"Identification with a group gives you social connection. It lowers your level of fear and anxiety and makes you feel safer. If people are in an environment where they don't feel threat, where they feel comfortable and connected, the vast majority of times they will actually function to be of service to others," Dr Doty explained.
"If the economy is doing well and people are employed and there are resources for everyone then there's really never any issues regarding immigration. But as soon as a group feels a threat, especially those on the lower socioeconomic scale, and they are concerned about loss of benefits or opportunity, they will often pick a weak group who can be perceived as taking resources from them. …There has to be an understanding that the old paradigm of us against them is just not viable if we want to thrive."
But there is hope. Former Sydney marketing executive Jono Fisher is among those leading a charge to cultivate compassion in everyday life. Through his Wake Up Project he has mailed out 250,000 "kindness cards" at his own expense to encourage anonymous acts of giving. It could be leaving a bunch of flowers on a colleague's desk or paying for a stranger's breakfast, with a kindness card left to urge the recipient to carry out their own good deed.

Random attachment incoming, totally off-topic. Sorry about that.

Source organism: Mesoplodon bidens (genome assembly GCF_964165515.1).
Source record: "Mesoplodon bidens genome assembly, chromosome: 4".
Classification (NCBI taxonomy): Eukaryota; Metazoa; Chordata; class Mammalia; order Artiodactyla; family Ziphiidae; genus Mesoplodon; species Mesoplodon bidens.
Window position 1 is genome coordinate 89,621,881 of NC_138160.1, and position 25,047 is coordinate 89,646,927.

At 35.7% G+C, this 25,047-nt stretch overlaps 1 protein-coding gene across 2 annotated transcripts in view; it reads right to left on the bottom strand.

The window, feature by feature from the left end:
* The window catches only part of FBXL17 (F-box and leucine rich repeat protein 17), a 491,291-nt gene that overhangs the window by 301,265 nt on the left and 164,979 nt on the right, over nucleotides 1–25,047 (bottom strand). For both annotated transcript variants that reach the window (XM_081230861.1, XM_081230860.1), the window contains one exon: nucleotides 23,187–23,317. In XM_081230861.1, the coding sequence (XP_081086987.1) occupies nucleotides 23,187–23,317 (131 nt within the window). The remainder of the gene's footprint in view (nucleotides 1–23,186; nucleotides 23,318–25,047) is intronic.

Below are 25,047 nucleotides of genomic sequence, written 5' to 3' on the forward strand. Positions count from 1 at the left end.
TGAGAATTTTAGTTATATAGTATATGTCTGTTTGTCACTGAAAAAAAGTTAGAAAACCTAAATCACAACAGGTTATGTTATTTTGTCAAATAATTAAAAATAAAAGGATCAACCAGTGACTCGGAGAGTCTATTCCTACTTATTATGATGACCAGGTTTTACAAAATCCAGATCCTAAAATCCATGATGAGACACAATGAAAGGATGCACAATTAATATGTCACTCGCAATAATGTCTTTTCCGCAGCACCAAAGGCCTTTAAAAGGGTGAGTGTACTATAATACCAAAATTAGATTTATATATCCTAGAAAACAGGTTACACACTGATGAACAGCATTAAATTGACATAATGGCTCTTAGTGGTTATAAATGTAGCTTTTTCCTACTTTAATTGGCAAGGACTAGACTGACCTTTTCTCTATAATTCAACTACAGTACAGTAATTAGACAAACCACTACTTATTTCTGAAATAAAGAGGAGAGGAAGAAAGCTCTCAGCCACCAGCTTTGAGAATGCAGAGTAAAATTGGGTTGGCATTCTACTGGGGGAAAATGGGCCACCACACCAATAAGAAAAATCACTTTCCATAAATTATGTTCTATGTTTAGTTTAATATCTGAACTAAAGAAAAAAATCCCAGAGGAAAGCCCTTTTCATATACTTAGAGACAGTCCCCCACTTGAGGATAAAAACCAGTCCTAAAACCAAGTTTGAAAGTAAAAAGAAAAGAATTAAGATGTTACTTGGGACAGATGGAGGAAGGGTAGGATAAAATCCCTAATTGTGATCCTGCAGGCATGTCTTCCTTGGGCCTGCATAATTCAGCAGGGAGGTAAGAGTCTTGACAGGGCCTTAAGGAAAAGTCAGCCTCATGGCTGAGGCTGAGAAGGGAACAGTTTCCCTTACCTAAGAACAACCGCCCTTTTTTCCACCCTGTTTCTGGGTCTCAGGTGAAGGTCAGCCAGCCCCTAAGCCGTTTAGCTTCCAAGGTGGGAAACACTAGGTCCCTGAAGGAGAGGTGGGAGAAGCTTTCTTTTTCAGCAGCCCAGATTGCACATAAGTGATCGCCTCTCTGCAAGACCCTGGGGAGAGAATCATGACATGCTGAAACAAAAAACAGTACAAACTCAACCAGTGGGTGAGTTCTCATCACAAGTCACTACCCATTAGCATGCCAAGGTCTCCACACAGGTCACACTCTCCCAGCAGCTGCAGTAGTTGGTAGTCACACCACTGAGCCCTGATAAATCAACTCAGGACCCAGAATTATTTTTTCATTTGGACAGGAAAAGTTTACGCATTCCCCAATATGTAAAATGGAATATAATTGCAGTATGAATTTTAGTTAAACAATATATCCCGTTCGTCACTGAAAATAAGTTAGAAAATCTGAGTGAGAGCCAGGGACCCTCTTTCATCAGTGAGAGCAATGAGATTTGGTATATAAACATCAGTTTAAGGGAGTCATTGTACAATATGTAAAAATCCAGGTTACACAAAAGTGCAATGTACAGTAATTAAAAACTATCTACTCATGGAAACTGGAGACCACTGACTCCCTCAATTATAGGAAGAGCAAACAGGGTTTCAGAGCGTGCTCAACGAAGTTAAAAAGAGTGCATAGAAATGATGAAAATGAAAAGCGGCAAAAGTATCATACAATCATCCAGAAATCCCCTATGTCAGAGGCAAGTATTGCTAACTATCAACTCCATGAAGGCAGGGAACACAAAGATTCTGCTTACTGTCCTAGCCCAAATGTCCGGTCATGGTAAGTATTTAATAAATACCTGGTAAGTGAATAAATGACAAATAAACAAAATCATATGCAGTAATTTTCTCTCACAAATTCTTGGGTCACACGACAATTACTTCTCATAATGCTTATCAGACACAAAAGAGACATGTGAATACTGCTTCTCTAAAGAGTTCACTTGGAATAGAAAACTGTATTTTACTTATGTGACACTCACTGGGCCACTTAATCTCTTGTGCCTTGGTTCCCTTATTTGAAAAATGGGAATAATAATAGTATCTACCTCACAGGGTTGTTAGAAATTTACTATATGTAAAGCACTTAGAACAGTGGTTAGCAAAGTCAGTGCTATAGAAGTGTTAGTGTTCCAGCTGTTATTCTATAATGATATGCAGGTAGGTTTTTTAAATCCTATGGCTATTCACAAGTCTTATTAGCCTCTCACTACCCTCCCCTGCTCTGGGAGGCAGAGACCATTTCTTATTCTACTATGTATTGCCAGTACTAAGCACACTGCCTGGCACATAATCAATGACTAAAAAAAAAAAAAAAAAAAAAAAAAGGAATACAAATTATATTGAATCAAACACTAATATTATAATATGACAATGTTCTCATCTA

"The desire is that people see that kindness isn't soft or syrupy but it's actually a really powerful force and that if we actually started to prioritise it, not in a sentimental way but in the same way we might go to the gym to keep fit, it can really make a huge difference to people's lives."
Australian moral philosopher and Professor of Bioethics at Princeton University, Peter Singer, whose latest book The Most Good You Can Do promotes "effective altruism" – encouraging people to donate money in a way that will produce the greatest good – believes there is a growing thirst for giving as people look to step off the "hedonic treadmill". "Getting more income and buying more consumer goods brings us very short-lived satisfaction and we soon adapt to that level and then we need to have more of it and the end result is that we're not really happier than we were.
"Knowing that we're doing something to help others seems to be something that is more fulfilling, because we can see that other people matter. It gives us a different kind of purpose to our lives." And while the 24-hour news cycle may make us feel like the world is a scarier place he said a person born today has less chance of dying a violent death than at any other time in human existence. "I don't think we ought to be gloomy. If we look at the longer trend we are becoming more humane on the whole, rather than less."